India – the IED challenges

By Colonel H R Naidu Gade – Indian Army Veteran


According to the Indian National Bomb Data Centre, during the Year 2021, there were around 132 reported Improvised Explosive Devices (IED) blasts in India killing/severely injuring 323 people. It is generally estimated that on an average for every reported IED attempt there were about eight unreported attempts, successfully foiled by the security forces based on timely actionable intelligence. IEDs have been the weapon of choice for insurgents, terrorists and militant groups operating across India’s very broad landscape. Even though the internal security situation in India has vastly improved over the last two decades, the appearance of new militant and terrorist groups in the arena, the innovative technologies adopted by these groups in building a variety of IEDs and use of new media including drones for delivery of these IEDs, pose new and varied challenges to the security forces. Is India fully prepared to meet these challenges to keep its people and infrastructure secure in order to drive development?

IED Incidents 2021 India. Source: Bomb Shell, NSG, India


The IED threats to India emanate from the ongoing insurgencies, separatist and terrorist activities over some parts of the country. The Union Territory of Jammu and Kashmir (UT J&K) was on the boil over the last three decades due to hostile activities of separatists, terrorists and militants infiltrating from across the border. The situation in UT J&K has now been controlled through well-coordinated and persistent operations by the security forces. The left- wing extremists’ (LWE/Maoists) insurgency which initially affected 160 districts in Central India – popularly known as the ‘Red Corridor’ has now been contained and is limited to just about 50 districts. The decades old separatist insurgencies in North-East India, especially in the states of Assam, Nagaland, Mizoram and Manipur, have been effectively contained through massive socio – economic development, improved road, rail and air connectivity to these remote areas and strengthening of democratic institutions through fair and free elections. Also, a number of religious radicalised extremist and fundamentalist organisations have resorted to terror through the use of IEDs in urban and semi-urban areas propounding their misplaced causes. Rapidly developing India faces big threats to its internal security from all these elements that use IEDs as a primary means of terrorising people, causing destruction to public properties and disrupting developmental activities. These hostile elements apply great ingenuity and intelligence, and leverage technologies to design a variety of sophisticated IEDs and their delivery mechanisms. They frequently adopt new Tactics Techniques and Procedures (TTPs) thereby unbalancing the security forces, and extensively use real time human intelligence in order to thwart and frustrate any Counter-IED operations undertaken by the security forces.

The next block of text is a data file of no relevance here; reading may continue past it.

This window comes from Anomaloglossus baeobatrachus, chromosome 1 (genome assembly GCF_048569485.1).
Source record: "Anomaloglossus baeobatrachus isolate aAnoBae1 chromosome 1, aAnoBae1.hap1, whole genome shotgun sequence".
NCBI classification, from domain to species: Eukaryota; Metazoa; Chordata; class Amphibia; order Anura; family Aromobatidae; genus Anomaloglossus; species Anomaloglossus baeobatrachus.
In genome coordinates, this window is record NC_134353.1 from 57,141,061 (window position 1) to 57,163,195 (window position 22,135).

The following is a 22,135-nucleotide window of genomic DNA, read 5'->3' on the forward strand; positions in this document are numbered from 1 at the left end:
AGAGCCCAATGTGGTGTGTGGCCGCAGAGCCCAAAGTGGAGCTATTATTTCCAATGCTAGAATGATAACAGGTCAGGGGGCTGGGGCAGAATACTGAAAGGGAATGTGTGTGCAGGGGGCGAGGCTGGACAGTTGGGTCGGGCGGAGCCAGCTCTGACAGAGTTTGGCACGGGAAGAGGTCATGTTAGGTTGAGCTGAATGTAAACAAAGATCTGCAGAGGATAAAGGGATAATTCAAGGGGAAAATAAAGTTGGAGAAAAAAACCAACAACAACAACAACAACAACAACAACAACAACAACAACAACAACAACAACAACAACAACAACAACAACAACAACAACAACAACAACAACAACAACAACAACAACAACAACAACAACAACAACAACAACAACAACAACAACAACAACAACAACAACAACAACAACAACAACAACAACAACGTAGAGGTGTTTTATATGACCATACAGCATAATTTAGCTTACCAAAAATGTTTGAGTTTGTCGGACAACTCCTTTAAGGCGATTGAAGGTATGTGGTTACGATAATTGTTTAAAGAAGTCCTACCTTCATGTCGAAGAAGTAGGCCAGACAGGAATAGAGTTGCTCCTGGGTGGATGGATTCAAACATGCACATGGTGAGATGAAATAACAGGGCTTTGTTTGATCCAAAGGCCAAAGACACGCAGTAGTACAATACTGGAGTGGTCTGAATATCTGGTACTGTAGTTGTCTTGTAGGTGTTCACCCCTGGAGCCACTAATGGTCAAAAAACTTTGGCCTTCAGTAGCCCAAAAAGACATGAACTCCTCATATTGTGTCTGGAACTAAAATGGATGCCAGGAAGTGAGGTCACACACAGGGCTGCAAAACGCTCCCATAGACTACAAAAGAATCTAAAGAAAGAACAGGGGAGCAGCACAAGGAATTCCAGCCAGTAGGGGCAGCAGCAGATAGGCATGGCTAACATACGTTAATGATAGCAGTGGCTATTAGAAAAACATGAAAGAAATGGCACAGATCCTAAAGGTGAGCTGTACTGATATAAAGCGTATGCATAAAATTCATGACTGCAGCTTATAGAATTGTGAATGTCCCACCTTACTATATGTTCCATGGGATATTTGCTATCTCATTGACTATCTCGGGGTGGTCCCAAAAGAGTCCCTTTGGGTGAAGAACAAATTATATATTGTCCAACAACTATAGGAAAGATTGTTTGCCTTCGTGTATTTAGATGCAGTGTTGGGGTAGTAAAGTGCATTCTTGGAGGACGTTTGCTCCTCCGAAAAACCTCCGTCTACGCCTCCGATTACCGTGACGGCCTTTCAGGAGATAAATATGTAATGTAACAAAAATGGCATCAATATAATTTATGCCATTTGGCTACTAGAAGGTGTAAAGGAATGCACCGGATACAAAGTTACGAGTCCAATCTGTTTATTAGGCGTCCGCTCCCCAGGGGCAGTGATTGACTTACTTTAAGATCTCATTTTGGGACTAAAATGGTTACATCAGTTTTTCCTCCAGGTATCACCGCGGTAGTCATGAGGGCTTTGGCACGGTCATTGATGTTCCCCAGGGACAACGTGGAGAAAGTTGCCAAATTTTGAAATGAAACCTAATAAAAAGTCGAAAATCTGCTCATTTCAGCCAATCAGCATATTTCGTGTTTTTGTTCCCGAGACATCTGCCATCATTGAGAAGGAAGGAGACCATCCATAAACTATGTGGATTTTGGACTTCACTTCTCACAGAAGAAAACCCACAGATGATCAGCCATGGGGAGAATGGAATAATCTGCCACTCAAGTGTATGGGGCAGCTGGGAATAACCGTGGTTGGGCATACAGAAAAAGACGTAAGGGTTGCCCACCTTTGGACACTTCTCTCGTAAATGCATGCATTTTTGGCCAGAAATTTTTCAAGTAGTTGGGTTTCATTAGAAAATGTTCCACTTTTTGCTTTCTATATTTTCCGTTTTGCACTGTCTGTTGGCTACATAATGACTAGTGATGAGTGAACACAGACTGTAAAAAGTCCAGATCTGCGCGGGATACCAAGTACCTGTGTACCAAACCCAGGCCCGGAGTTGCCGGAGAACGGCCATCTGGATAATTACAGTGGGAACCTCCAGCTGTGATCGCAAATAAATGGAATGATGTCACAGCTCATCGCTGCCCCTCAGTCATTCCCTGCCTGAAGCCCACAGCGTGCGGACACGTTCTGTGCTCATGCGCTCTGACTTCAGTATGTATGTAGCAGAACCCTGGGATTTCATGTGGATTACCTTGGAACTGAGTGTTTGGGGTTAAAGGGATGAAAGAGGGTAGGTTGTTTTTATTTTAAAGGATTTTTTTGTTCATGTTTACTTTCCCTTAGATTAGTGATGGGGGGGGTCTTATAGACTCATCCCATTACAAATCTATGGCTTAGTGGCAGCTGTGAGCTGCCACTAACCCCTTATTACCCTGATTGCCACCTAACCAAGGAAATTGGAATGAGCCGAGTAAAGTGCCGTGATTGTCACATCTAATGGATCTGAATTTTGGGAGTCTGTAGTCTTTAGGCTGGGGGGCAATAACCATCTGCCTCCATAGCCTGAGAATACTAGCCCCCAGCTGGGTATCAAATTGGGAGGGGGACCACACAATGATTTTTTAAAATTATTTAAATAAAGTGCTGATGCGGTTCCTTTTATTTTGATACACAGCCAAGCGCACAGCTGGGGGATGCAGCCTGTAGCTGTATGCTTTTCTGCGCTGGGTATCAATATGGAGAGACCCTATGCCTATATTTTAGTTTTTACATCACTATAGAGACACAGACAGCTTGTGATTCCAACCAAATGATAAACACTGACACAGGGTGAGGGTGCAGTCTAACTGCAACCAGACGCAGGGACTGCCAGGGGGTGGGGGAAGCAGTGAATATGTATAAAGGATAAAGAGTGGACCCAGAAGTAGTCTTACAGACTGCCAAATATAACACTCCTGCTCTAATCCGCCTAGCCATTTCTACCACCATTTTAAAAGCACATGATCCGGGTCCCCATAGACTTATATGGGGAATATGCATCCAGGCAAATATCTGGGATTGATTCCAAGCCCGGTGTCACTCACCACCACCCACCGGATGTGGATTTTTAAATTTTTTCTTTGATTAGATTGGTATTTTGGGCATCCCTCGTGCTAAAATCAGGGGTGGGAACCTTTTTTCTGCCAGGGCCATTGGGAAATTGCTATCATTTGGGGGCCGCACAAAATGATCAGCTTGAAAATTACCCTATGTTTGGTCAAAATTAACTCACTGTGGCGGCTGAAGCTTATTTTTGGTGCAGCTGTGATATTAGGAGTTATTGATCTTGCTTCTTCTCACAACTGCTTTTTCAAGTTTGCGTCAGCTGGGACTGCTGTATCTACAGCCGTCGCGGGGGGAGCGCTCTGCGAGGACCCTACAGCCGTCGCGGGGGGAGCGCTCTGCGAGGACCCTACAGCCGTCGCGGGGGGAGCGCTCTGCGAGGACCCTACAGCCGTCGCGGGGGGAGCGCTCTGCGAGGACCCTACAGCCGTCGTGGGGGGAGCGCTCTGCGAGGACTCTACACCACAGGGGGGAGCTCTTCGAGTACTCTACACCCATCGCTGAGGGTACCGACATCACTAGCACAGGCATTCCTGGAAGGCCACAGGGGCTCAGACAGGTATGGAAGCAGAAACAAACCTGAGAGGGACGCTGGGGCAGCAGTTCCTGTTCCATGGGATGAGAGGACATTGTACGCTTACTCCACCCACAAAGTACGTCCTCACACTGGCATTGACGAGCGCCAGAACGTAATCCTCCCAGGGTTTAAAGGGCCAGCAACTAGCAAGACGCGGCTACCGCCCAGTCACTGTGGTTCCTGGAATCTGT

IEDs – A Global Problem. Source: AOAV, UK

The complexity of the IED Systems is increased since mobile smart phones, internet and social media provide a low-cost and easily accessible medium for information sharing and the swift adoption of Tactics, Techniques and Procedures (TTPs), thereby facilitating the efficient operation of these diverse systems. Such systems can be extremely resilient, invariably hard to target and are, therefore, survivable. Because the IED threat is constantly changing, the Counter-IED fight is dynamic, and maintaining effectiveness remains an enduring requirement for operations development. To counter these fast- changing TTPs by hostile elements, the security forces have also to innovate through adoption of new technologies including Artificial Intelligence.


Presently, India does not have any comprehensive National Counter IED Strategy encompassing the four pillars of Counter-IED operations i.e., Attack the Networks, Prepare the Force, Defeat the Device and Exploit the Incidence. The strategy should have a pan government approach, be a coordinated effort of all applicable agencies of national power, have common understanding of the strategic environment with respect to IED challenges, and build enduring capabilities. Despite enhanced IEDs threats looming large, India has not yet evolved Counter-IED strategy at any level of security establishments and governance. The Indian Army enunciated broad standard procedures and processes to Counter-IED threats mostly related to Counter Insurgency Operations (COIN). The Central Police Forces have over the decade evolved standard operating procedures (SOPs) for Counter-IED operations applicable to various terrains they presently operate in. However, the police forces of most of the states have yet to evolve any standard Counter-IED procedures and still operate in an ad hoc way. Even if a comprehensive Counter-IED strategy is finally enunciated by the central government, the implementation of the above strategies and procedures becomes very difficult in a federal structure of governance as in India, which requires coordination and synergy between multiple agencies at various levels. Nevertheless, India has made good progress in this regard over the last two decades.

The IED Challenges. Source: Inert Products LLC

Threats Looming Large. Source:


The Counter-IED capacity building involves – creating suitable organisations; developing requisite training and training infrastructure; adopting innovative TTPs based on threats; providing organisations with suitable equipment through leveraging of technology; establishing efficient and effective intelligence apparatus and building a seamless and wide network for intelligence gathering and timely dissemination; regulating and monitoring supply of materials required for designing and building the IEDs; identifying and elimination of sources of terror finance; creating an adequate first responder mechanism; setting up multiagency coordination centres at all levels with efficient communication networks linking these centres; and undertaking large scale public outreach programmes to educate the general population on the Do’s and Don’ts aimed to minimise casualties on occurrence of an IED event. The capacity building will have to be based on the realistic threat analysis.

Pillars of Counter- IED Strategy. Source: JIEDDO, USA